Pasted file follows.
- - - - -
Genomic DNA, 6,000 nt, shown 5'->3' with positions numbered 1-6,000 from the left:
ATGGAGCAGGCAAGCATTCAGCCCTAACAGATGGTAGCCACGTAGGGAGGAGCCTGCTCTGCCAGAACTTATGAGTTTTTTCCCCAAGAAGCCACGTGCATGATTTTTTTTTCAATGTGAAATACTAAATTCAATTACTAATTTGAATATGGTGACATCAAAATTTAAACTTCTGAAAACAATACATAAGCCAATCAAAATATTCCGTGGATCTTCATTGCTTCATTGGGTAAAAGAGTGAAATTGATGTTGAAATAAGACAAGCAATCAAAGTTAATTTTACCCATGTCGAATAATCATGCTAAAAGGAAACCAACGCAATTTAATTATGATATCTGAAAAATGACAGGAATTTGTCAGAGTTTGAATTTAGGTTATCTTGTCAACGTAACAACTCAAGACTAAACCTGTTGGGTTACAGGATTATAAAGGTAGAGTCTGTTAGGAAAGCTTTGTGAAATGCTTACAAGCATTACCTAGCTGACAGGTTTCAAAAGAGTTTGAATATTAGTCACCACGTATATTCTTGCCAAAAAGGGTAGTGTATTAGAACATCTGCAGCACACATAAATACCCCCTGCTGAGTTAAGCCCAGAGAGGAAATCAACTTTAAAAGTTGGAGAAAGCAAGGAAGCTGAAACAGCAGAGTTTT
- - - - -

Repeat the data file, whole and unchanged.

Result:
Genomic DNA, 6,000 nt, shown 5'->3' with positions numbered 1-6,000 from the left:
ATGGAGCAGGCAAGCATTCAGCCCTAACAGATGGTAGCCACGTAGGGAGGAGCCTGCTCTGCCAGAACTTATGAGTTTTTTCCCCAAGAAGCCACGTGCATGATTTTTTTTTCAATGTGAAATACTAAATTCAATTACTAATTTGAATATGGTGACATCAAAATTTAAACTTCTGAAAACAATACATAAGCCAATCAAAATATTCCGTGGATCTTCATTGCTTCATTGGGTAAAAGAGTGAAATTGATGTTGAAATAAGACAAGCAATCAAAGTTAATTTTACCCATGTCGAATAATCATGCTAAAAGGAAACCAACGCAATTTAATTATGATATCTGAAAAATGACAGGAATTTGTCAGAGTTTGAATTTAGGTTATCTTGTCAACGTAACAACTCAAGACTAAACCTGTTGGGTTACAGGATTATAAAGGTAGAGTCTGTTAGGAAAGCTTTGTGAAATGCTTACAAGCATTACCTAGCTGACAGGTTTCAAAAGAGTTTGAATATTAGTCACCACGTATATTCTTGCCAAAAAGGGTAGTGTATTAGAACATCTGCAGCACACATAAATACCCCCTGCTGAGTTAAGCCCAGAGAGGAAATCAACTTTAAAAGTTGGAGAAAGCAAGGAAGCTGAAACAGCAGAGTTTT